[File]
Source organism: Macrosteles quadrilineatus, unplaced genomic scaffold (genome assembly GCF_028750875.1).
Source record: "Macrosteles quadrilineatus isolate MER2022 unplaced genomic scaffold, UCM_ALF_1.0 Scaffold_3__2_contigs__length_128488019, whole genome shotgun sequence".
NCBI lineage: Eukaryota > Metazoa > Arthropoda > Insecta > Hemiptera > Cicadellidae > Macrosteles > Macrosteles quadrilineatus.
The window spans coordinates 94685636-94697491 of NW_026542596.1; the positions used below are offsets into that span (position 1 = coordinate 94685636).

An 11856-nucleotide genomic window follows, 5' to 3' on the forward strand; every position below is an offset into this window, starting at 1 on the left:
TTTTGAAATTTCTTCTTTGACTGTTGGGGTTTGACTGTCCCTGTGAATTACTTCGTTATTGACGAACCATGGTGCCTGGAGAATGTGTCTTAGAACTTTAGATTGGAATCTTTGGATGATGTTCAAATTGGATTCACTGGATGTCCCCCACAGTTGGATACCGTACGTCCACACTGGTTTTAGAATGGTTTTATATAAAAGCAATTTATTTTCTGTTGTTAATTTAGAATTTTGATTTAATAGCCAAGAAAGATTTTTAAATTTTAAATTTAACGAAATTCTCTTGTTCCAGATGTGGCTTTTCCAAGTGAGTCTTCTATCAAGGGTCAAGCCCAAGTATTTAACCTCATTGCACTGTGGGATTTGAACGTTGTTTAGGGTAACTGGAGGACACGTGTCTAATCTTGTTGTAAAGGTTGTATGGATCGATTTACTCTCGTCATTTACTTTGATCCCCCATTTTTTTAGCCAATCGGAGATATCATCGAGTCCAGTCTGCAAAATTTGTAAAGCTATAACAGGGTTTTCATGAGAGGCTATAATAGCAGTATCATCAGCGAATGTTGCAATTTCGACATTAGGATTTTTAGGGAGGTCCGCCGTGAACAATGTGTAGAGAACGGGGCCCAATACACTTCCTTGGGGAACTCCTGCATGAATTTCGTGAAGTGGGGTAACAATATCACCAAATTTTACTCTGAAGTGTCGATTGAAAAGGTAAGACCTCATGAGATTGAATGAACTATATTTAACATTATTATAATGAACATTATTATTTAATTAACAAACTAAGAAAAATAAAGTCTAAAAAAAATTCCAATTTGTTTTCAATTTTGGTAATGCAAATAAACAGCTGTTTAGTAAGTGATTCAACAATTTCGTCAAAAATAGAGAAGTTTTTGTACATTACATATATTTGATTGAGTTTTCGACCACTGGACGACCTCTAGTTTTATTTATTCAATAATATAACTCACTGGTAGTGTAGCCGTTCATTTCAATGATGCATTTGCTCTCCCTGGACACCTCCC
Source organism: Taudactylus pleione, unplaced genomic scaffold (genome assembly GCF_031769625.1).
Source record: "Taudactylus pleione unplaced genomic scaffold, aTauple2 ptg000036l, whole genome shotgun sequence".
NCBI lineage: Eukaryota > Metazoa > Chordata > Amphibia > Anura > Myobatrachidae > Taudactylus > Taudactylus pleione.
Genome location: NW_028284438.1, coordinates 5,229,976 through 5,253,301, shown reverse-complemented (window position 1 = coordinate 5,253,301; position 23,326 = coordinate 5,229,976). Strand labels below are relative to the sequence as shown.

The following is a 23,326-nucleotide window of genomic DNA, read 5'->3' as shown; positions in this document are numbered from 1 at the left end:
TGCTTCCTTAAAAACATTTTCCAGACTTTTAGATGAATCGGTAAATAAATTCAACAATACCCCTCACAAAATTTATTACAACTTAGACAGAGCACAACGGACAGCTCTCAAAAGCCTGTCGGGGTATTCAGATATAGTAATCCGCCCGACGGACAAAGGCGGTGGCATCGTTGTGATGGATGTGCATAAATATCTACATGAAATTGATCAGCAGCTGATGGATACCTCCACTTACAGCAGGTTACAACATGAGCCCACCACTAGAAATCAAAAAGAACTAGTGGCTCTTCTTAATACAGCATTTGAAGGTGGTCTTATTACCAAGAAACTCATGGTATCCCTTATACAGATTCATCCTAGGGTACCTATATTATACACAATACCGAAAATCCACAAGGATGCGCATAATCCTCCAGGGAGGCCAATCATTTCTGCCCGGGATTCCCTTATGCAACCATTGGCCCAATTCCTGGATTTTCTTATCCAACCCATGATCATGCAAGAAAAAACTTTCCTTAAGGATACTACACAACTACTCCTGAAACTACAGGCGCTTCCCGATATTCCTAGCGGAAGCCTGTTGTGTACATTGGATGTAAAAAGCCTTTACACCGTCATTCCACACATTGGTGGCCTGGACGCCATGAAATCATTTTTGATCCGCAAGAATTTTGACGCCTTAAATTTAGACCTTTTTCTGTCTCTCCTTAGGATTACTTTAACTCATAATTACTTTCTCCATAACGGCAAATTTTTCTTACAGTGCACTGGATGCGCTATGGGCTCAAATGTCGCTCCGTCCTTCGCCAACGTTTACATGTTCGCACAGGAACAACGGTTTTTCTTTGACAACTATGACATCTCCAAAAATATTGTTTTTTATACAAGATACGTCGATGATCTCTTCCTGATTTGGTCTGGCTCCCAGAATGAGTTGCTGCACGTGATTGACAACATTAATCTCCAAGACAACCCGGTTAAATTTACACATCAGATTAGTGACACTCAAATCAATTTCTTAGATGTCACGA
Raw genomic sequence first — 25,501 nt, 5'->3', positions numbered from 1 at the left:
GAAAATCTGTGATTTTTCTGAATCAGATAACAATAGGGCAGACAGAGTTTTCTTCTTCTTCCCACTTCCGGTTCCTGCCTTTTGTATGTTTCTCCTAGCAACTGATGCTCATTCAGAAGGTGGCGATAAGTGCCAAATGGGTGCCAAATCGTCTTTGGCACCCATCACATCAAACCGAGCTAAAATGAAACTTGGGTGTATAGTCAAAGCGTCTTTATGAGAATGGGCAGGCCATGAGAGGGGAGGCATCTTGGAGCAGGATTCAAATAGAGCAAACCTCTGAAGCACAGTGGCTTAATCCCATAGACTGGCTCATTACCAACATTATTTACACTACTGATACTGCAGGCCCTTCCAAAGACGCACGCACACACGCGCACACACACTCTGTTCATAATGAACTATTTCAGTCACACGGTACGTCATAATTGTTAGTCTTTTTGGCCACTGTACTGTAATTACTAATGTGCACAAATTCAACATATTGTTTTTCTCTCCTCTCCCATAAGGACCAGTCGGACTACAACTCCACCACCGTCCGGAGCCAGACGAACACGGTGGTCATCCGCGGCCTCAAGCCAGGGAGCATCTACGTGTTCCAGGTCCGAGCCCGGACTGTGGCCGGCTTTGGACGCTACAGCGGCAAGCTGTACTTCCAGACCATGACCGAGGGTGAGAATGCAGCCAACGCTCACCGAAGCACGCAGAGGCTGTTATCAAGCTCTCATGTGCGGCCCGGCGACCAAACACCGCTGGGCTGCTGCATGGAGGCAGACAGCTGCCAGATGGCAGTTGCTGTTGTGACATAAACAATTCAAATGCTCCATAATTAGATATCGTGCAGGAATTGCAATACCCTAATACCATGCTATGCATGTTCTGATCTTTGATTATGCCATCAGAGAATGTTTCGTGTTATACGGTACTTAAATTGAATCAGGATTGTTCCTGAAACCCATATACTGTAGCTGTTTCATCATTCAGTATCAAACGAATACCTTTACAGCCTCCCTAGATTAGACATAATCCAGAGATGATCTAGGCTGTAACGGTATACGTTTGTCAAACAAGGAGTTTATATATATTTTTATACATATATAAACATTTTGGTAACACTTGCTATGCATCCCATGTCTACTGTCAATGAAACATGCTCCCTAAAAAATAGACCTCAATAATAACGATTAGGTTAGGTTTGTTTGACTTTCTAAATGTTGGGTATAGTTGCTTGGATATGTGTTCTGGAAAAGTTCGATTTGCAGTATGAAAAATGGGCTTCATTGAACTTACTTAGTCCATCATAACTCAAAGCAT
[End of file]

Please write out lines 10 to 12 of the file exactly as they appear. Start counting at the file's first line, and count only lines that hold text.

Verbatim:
Genome location: NW_028284438.1, coordinates 5,229,976 through 5,253,301, shown reverse-complemented (window position 1 = coordinate 5,253,301; position 23,326 = coordinate 5,229,976). Strand labels below are relative to the sequence as shown.

The following is a 23,326-nucleotide window of genomic DNA, read 5'->3' as shown; positions in this document are numbered from 1 at the left end:
TGCTTCCTTAAAAACATTTTCCAGACTTTTAGATGAATCGGTAAATAAATTCAACAATACCCCTCACAAAATTTATTACAACTTAGACAGAGCACAACGGACAGCTCTCAAAAGCCTGTCGGGGTATTCAGATATAGTAATCCGCCCGACGGACAAAGGCGGTGGCATCGTTGTGATGGATGTGCATAAATATCTACATGAAATTGATCAGCAGCTGATGGATACCTCCACTTACAGCAGGTTACAACATGAGCCCACCACTAGAAATCAAAAAGAACTAGTGGCTCTTCTTAATACAGCATTTGAAGGTGGTCTTATTACCAAGAAACTCATGGTATCCCTTATACAGATTCATCCTAGGGTACCTATATTATACACAATACCGAAAATCCACAAGGATGCGCATAATCCTCCAGGGAGGCCAATCATTTCTGCCCGGGATTCCCTTATGCAACCATTGGCCCAATTCCTGGATTTTCTTATCCAACCCATGATCATGCAAGAAAAAACTTTCCTTAAGGATACTACACAACTACTCCTGAAACTACAGGCGCTTCCCGATATTCCTAGCGGAAGCCTGTTGTGTACATTGGATGTAAAAAGCCTTTACACCGTCATTCCACACATTGGTGGCCTGGACGCCATGAAATCATTTTTGATCCGCAAGAATTTTGACGCCTTAAATTTAGACCTTTTTCTGTCTCTCCTTAGGATTACTTTAACTCATAATTACTTTCTCCATAACGGCAAATTTTTCTTACAGTGCACTGGATGCGCTATGGGCTCAAATGTCGCTCCGTCCTTCGCCAACGTTTACATGTTCGCACAGGAACAACGGTTTTTCTTTGACAACTATGACATCTCCAAAAATATTGTTTTTTATACAAGATACGTCGATGATCTCTTCCTGATTTGGTCTGGCTCCCAGAATGAGTTGCTGCACGTGATTGACAACATTAATCTCCAAGACAACCCGGTTAAATTTACACATCAGATTAGTGACACTCAAATCAATTTCTTAGATGTCACGA